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Discussion Starter · #1 ·
Hi All,

Just got done installing HID on the GT.

Rich_MC came over and broke some stuff (as usual) but I got it all installed with relative ease :)

Anyway, one of the installation tips I wanted to share (that I didn't see anywhere else) was the mounting of the ballast. I have a GT so the generally accepted mounting area is pretty much where the motor for the windscreen resides.

After talking with Jeff (the, now, old Service Manager at Tristate), he told me they usually mount them on top of the wind deflector on inside of the left fairing. It's pretty easy and as long as it's fully on top of the deflector the fron fork won't get in the way.

Of course I don't have a picture of it cuz I didn't take one - haha - I will if anyone wants to see I suppose.

See ya!
alow
 

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Discussion Starter · #3 ·
Bob,

I got the "kit" from BMW Tristate when they closed down. They had a few left over that they would install on customers bikes for them. They used car kits and split them in two.

This was only the H7 (low beam) conversion. I've got some reservations about the high beam (plus I would need to find another place to mount THAT ballast as well).

The ballast was made by Hella so at least it's a pretty decent brand. I was a bit worried about the ballast being attached to the wind deflector (since it is a bit exposed from above), but the Service Manager at Tristate told me that's where they normally put them and have not had a problem on any they've installed....

The connections to the ballast are waterproof (as well as the connections to the bulb). It had a waterproof grommet attached to the 4 wires that enter the front lamp housing. All I had to do was cut a hole in the lid of the housing and then seat the grommet into it. Noneed for epoxy, etc.

Also, I wanted to thank everyone on here for their assistance (as well as Pirate and his site).

I've attached a zip file with a pic of the ballast and a pic of the lamps on.

alow
 

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HIgh Beam Install

You can install the second ballast on the inside of the air box, move it forward so the fork deesn't hit it, and make sure it's when the bike is on the ground, not on the stand.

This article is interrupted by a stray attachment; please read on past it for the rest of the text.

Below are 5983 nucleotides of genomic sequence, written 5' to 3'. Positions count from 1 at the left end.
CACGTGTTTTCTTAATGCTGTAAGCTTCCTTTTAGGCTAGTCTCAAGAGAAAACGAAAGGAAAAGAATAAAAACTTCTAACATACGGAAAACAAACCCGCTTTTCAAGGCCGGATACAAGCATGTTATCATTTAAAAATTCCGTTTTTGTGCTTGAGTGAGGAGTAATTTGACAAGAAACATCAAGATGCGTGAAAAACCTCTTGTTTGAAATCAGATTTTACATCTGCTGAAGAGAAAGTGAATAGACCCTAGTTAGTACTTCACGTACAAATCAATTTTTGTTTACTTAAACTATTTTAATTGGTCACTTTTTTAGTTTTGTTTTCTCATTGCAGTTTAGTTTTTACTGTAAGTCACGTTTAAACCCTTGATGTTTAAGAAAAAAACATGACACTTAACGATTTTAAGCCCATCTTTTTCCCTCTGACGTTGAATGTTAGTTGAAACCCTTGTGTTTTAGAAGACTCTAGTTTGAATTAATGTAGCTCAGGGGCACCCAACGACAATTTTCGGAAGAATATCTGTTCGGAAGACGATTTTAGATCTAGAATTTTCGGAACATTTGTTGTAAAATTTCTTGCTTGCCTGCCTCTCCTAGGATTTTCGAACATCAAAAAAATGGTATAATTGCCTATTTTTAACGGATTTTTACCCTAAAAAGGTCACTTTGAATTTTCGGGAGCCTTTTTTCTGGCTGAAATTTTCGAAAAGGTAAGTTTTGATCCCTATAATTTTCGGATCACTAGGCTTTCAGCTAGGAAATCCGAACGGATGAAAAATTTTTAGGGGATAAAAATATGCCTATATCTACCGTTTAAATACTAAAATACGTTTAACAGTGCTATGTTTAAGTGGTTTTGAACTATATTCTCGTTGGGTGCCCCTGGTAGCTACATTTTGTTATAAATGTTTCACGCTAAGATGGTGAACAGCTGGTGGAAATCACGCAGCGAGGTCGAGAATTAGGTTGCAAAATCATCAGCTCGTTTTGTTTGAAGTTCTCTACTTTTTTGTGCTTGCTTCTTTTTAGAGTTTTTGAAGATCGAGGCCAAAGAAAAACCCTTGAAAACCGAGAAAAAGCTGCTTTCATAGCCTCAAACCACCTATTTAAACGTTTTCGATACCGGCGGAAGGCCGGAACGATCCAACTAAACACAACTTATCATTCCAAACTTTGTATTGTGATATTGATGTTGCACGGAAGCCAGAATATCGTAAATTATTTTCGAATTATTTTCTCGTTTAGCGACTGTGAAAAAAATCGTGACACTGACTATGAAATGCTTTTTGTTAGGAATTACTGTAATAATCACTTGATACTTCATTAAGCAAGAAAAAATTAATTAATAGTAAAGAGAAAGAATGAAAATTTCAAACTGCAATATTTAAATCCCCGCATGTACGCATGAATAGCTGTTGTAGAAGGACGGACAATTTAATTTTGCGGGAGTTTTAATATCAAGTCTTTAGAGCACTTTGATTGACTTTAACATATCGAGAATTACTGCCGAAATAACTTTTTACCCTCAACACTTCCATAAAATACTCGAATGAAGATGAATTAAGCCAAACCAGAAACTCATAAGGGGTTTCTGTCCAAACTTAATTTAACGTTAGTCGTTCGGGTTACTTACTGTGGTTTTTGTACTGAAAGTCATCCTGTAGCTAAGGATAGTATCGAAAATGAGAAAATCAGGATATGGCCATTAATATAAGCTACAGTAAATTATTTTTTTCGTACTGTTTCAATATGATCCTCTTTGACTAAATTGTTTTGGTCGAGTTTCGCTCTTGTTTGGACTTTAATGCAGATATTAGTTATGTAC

But I would not wish the high beam install on anyone....it was a 15 hr. nightmare.
 

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Discussion Starter · #7 ·
I took it out for a spin last night down one of the dark roads around my house. HEre are some of the things I've noticed:
-Reflective street signs light up in advance and are very bright.
-Light is bright across a further spread; I can see clearly on the sides of the road.
-Dips in the road are fairly dark until the light hits it - kind of odd at first

Overall, I'm glad I did it. It it an expensive upgrade at around $200, but I think the change in lighting is along the same jump I experienced when I installed the caliper mounted MotoLights.

My wife was in front of me this morning in a car and she commented that it was bright (in the daylight). She also commented that my MotoLights now look very yellow and almost dim.

While I haveta agree with her, I still think that the MotoLights are necessary (for safety and for "more light"). I think I'll ride with them both on for the conspicuous-ness factor

alow
 

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Hi,

Have you upgraded your Motolight bulbs to the higher wattage units?
That should give more conspicuous light.


JR356
 

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Hi Alowishus, with your new experience of the low beam conversion, does the lamp start instantly when you turn it on and does it take time to get to full brightness and about how long? Have you lowered the beam a bit or had anybody flash you yet?

Anybody considering a high beam conversion might be interested in start up delay etc, although I know there are differences in this respect between cheaper and more expensive kits. What color temperature did you go for?

Good point on the Motolights, although sticking with halogen will need lots more power and the color will never match your hids. The kits are dropping in price and I think I'd look see if the lamp used on a Motolite is convertible. Since these are running all the time and precise alignment of the capsule arc is less important, I'd be tempted towards a cheap kit. Mind you, finding mounting space and getting the wiring down the fork legs would present a problem.

I did wonder about the units with separate ignitors (was this yours?). The trend on newer units is to build them in for easier install, but in theory I think the physically larger ballast can be fitted somewhere further away, as long as the smaller HV ignitor is close to the lamp.